Moreover, digital health cannot be used for emergencies for example when a person is suffering from a stroke or heart attack, they will still have to resort to direct treatment; these are times where medicine cannot be replaced by remote access. Another disadvantage, is that full confidentiality may not be met, due to the fact that conversations may be overheard by people in the
surrounding area, and having this can be uncomfortable, thus patients would prefer going to GP appointments in a designated setting. 56% in a study said they would be uncomfortable during an appointment via a smart device. Furthermore, cybercrime may increase making people warier in presenting intimate problems.
Patients may feel that data is not protected and can fall in the wrong hands and therefore they feel more vulnerable. Lastly, telemedicine also requires internet/mobile connection, which is abundant in the UK, however in developing countries, this still may be an issue. Telemedicine reduces costs, however, what is the point if not everyone can access it? This jeopardises patients’ health, as having access to a doctor may be more difficult as the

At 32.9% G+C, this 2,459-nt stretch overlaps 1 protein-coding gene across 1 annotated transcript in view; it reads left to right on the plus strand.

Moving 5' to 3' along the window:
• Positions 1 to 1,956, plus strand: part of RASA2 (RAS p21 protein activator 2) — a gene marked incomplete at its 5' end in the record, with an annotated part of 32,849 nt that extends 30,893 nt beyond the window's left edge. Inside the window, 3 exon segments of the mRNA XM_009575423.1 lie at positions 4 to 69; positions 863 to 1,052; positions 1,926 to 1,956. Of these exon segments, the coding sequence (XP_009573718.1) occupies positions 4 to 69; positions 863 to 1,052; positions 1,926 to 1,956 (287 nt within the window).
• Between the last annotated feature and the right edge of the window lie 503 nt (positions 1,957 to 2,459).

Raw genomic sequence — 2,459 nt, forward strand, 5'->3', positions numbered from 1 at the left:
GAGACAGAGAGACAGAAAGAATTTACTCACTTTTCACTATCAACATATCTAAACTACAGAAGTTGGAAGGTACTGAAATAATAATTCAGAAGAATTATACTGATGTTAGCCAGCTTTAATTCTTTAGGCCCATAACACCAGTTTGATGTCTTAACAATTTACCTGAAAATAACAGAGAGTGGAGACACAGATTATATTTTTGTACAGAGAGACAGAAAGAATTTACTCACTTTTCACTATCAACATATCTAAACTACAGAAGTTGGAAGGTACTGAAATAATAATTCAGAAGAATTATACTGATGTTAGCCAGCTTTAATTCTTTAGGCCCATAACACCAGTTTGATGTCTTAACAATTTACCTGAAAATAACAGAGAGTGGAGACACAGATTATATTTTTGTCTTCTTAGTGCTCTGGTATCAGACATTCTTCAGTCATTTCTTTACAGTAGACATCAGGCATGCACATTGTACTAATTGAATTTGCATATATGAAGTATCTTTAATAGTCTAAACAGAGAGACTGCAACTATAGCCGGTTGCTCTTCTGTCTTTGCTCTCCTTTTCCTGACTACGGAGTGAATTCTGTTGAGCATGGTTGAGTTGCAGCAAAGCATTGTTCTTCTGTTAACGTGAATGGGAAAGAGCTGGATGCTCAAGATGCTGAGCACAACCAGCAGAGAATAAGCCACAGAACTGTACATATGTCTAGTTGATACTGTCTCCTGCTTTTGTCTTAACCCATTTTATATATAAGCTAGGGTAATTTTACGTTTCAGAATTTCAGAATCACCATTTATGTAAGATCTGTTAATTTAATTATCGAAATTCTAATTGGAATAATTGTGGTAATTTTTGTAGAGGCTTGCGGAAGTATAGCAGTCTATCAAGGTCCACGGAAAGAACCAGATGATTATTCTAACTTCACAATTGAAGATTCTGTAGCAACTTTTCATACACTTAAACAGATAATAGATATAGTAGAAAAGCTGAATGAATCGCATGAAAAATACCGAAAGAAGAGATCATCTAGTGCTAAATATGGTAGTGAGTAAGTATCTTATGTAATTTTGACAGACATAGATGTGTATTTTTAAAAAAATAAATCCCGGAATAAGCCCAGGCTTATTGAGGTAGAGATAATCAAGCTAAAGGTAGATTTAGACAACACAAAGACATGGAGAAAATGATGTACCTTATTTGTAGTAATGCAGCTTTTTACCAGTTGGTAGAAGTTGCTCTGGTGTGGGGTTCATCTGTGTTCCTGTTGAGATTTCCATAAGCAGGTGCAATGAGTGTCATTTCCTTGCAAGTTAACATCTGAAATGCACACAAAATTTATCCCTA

number of patients per doctor is already high. Access to healthcare in low-income countries already is difficult, so it may be unnecessary to complicate things by digital healthcare.
Despite digital healthcare reducing waiting times and providing an instantaneous personalised experience, the disadvantages and problems mean that telemedicine and digital health need to be further polished for widespread use. The possibilities and the already great impact that telemedicine has made is remarkable and countless lives have been changed and saved, but it is important to understand that is risking someone’s wellbeing does not outweigh cutting costs, timing and avoiding the mid-winter rush.Bashshur, R. and Shannon, G. (2010). History of Telemedicine.